Critical response[edit]

The first series has been acclaimed as being innovative and shocking with twists-in-the-tale reminiscent of The Twilight Zone.[22][23] Michael Hogan of The Daily Telegraph described the first episode, "The National Anthem," as "a shocking but ballsy, blackly comic study of the modern media".[23] He went on to say that "This was a dementedly brilliant idea. The satire was so audacious, it left me open-mouthed and squealing. Rather like that poor pig."[23] The series was taken up across much of the world, including Australia, Israel, Sweden, Spain, Poland, Hungary and China.[24] The series has become popular and been well received in China, becoming one of the most discussed series in early 2012.[25] User ratings on Douban reach 9.3,[26] higher than most popular American dramas.[27] Many viewers and critics praised the depth of the series.[25][26][28] A reporter from The Beijing News thought the programme was "an apocalypse of modern world", "desperate but profound".[28] Another article from the same newspaper thought each story criticised television from different aspects.[29] Xu Wen at The Epoch Times thought the stories reveal modernity's moral turpitude.[30]

In its second series, Black Mirror continued to receive acclaim. In his review of the episode "Be Right Back", Sameer Rahim of The Telegraph wrote, "The show touched on important ideas – the false way we sometimes present ourselves online, and our growing addiction to virtual lives – but it was also a touching exploration of grief. To my mind it’s the best thing Brooker has done". Jane Simon of The Daily Mirror newspaper website, said that the second episode of the second series, "White Bear", lacked the "instant emotional tug" of the series opener, "Be Right Back".[31] She went on to say that, a third of the way through the second episode, she had lost hope of it concluding well, "[...] the acting was unbelievable, the script was riddled with horror-film cliches, the violence was a bit over the top [...]", but that by the end, "I turned out to be absolutely dead wrong on every single count." She ended the piece with: "It’s another work of dark and twisted genius from Mr Brooker." Several news reports, including one by Chris Cillizza, political reporter for The Washington Post, compared the 2016 Donald Trump political campaign to "The Waldo Moment", a 2013 episode in the second series;[32][33] later, in September 2016, episode writer Charlie Brooker also compared the Trump campaign to the episode and predicted Trump would win the 2016 election.[34][35] The second series is popular in China. Wen Bai at Information Times thought the second series was still "cannily made", and "near perfection".[36]

In December 2014, Stephen King noted his admiration in the series.[37][4][38] The show's Christmas special that year, "White Christmas" received critical acclaim. Ben Beaumont-Thomas of The Guardian praised the comic satire of the episode and noted that "sentimentality is offset with wicked wit, and Brooker’s brio and imagination paper over any gaps in logic".[39] The Daily Telegraph reviewer Mark Monahan gave the episode 4/5 stars, noting that the drama was "thrilling stuff: escapist entertainment with a very real-world sting in its tail". Monahan equated the episode with the stronger of the previous Black Mirror episodes, stating that "it exaggerated present-day technology and obsessions to subtle but infernal effect, a nightmare-before-Christmas reminder that to revere our digital gizmos is to become their pathetic slave."[40]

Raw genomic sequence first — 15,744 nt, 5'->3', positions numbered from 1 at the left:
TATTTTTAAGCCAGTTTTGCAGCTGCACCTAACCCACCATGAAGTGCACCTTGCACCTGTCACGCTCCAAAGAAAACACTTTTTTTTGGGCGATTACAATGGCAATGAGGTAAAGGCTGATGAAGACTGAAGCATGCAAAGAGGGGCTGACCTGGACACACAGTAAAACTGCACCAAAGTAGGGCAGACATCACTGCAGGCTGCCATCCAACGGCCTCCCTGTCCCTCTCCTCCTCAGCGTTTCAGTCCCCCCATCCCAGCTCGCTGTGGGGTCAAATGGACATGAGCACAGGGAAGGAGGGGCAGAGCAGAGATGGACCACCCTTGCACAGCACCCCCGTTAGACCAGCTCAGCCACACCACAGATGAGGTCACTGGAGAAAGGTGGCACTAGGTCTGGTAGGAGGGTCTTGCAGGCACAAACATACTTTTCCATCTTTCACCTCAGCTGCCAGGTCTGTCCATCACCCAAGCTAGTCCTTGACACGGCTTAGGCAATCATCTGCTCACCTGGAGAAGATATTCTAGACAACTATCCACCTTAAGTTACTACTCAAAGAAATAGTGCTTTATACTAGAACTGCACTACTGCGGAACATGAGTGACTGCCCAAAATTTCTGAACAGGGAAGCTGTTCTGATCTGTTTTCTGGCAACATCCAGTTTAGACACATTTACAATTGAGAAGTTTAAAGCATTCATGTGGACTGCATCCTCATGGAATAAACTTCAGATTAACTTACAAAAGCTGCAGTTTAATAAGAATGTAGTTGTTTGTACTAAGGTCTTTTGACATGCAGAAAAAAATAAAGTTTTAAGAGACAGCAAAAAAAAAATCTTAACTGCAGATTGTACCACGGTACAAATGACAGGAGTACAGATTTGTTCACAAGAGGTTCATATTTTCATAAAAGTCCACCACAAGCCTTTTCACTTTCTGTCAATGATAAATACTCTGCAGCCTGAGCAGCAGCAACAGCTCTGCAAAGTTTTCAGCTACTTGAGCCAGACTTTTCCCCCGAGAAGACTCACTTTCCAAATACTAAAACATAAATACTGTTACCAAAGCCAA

The third series received positive reviews from critics and has a Metacritic rating of 82 out of 100, based on 23 reviews.[41]


In November 2012, Black Mirror won Best TV Movie/Miniseries at the International Emmy Awards.[42] International Emmys are for TV series "produced and initially aired outside the US."[43] After both series aired in the US, The A.V. Club placed it on its Best of 2013 list (along with Borgen, The Fall, Moone Boy and Please Like Me).[44] Bryce Dallas Howard received a Screen Actors Guild Award nomination for her performance in the episode "Nosedive".[45]

Season 3
Category Recipient(s) Result Ref.
23rd Screen Actors Guild Awards
Outstanding Performance by a Female Actor in a Television Movie or Miniseries Bryce Dallas Howard Nominated
28th Producers Guild of America Awards
Outstanding Producer of Long-Form Television Annabel Jones and Charlie Brooker Nominated
21st Art Directors Guild Awards
Excellence in Production Design for a Television Movie or Limited Series Joel Collins, James Foster and Nicholas Palmer
(Episodes: "Nosedive", "Playtest", "San Junipero")
21st Satellite Awards
Best Television Series – Genre Nominated
48th NAACP Image Awards
Outstanding Writing in a Motion Picture - Television Rashida Jones and Mike Schur
(Episode: "Nosedive")
2016 IGN Awards
Best TV Episode "San Junipero" Won
Best Streaming Exclusive Nominated
53rd Cinema Audio Society Awards
Outstanding Achievement in Sound Mixing for a Television Movie or Mini-Series Adrian Bell, Martin Jensen, Philip Clements, Rory de Carteret (Episode: "San Junipero") Nominated [52]
15th Annual Visual Effects Society Awards
Outstanding Visual Effects in a Photoreal Episode Justin Hutchinson-Chatburn, Russell McLean, Grant Walker, Christopher Gray (Episode: "Playtest") Nominated [53]
Fangoria Chainsaw Awards
Best TV Series Black Mirror Pending [54]


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Further reading[edit]

External links[edit]